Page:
This beautiful photograph of Dublin’s Sackville Street and O’Connol Bridge was taken in 1890 using the photochrom process. The photochrom process was an early method of printing color photographs which relied on detailed note taking by the photographer and meticulous hand coloring of the glass plate.
Color photography had not yet been invented and all photographs were made using back and white glass negative plates. It was nevertheless possible to produce a finished product that reproduced the colors of the scene in the picture. The photographer or his assistant would take extremely detailed notes, recording the color of all the objects in the picture. Then when the negative was developed, a technician would arduously paint the image using the photographer’s notes as a color guide. The process was extremely time consuming which meant that only a few such photographs could be produced, and the colors were not exactly true to life due to the limitations of the painting process as well as the inherent difficulty of accurately recording the true color of every object in the image. For this reason, the photochrom process was usually reserved for stationary objects such as landmarks or buildings as it was even harder to record the colors of people’s clothing. This vintage photograph of Dublin towards the end of the Victorian era is a priceless time machine allowing us to see life in the Irish capital over a century ago, and to to grasp the colors and life of this busy main thoroughfare.
The image shows a Dublin bustling street in summer. The people appear prosperous, the buildings and streets well kept. One of the interesting things is that this scene records a moment in time in Ireland just 40 or so years after the end of the disastrous Irish Potato Famine. Here at least the country appeared to have recovered, and we see a flourishing European city heading confidently into a bright future, not realizing the horrors that the 20th century would bring.
The photograph looks out onto a panoramic view of central Dublin. Judging from the viewpoint the camera must have been positioned in an upper-story window or on a rooftop. We see a large section of the famous O’Connell Bridge and Sackville Street, bustling with people and vehicles including electric trams.
O’Connell Bridge is named after the lawyer and Catholic leader Daniel O’Connell (6 August 1775 – 15 May 1847), nicknamed the Liberator. O’Connell had agitated for Irish home rule and the rights of Catholics under the British. The choice o name the bridge after this antagonist of the British, at a time when Ireland was still ruled by the British Empire, represented a concession to Irish sentiments. The bridge plays a prominent role in James Joyce’s Ulysses as well as other works of fiction.
Sackville Street has since been re-named O’Connell Street. It was and is a central street in Dublin and has played an important role in Irish history, including the Easter Rising of 1916.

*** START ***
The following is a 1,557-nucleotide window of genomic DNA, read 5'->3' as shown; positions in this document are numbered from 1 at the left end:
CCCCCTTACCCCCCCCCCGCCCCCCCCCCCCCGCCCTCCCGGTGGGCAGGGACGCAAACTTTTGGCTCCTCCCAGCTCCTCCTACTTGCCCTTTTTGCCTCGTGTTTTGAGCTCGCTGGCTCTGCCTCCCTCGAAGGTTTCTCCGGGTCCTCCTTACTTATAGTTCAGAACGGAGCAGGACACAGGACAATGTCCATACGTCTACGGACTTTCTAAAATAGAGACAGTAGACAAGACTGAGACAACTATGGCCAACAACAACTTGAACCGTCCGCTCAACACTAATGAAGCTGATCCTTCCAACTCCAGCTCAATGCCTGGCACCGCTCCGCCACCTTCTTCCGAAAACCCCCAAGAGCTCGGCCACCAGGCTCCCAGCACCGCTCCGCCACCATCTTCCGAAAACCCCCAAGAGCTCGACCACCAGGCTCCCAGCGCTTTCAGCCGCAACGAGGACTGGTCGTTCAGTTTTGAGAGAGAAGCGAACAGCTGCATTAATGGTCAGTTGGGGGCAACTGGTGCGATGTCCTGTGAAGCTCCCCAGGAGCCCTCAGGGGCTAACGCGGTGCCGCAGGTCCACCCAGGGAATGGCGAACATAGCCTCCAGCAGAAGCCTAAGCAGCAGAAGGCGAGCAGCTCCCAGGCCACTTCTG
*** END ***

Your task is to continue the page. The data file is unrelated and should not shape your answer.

Zooming In – Enhancing the Detail
The photos that follow take snippets of the larger picture and then enlarge them in order to bring interesting details into relief. In this way we are able to get a real view of daily life in downtown Dublin, Ireland and see details that would otherwise be missed in the bustle of the scene.
In this view we see men in suits and women in long dresses. Both the men and women are wearing hats. There are several electric trams on the street and a few horsedrawn carriages, but no automobiles yet. The people seem unhurried and walking in a leisurely way.
Here we see a magnified view of the horse drawn cart found on the right of the photo. There is a little bit of trash on the ground, perhaps a discarded newspaper, but otherwise the street seems clean and in good condition.
In this magnified section of the street, we focus on a woman riding a bicycle. She is wearing a stylish hat a full length shirt and skirt, which must have made it difficult to pedal, but was necessary to meet the demands of propriety.
Above is a zoomed-in view of the double-decker trolley. As with modern public buses, the trolley displays various ads. The seats on the second level are mostly empty. Two of the men are reading newspapers. The only woman is wearing a stylish yellow hat and a long-sleeved dress. You can see the curved stairs on both sides of the vehicle and the ticket agent standing on the bottom platform.
The image above shows the upper stories of the buildings lining the street. We can see that they are all made of brick and many have attractive facades. One building even has statues lining its upper corniche. All of the buildings have multiple chimneys. The building on the far right has a row of about thirteen smoke stacks all in a row. Each of the chimneys would have vented smoke from a separate fireplace, which would have heated different offices and apartments. In this picture, there is no smoke suggesting that the weather that day was nice. The flag on one of the buildings is straight, indicating that there was a breeze.
Goodbye to Dublin
And so now we have come to the end of our tour of Dublin, Ireland to a moment frozen in time thanks to the painstaking work of a photochrom artist. Our time machine is about to depart, back to the present, and we must say goodbye to this wonderful city. Or as he Irish would say: Slán agat!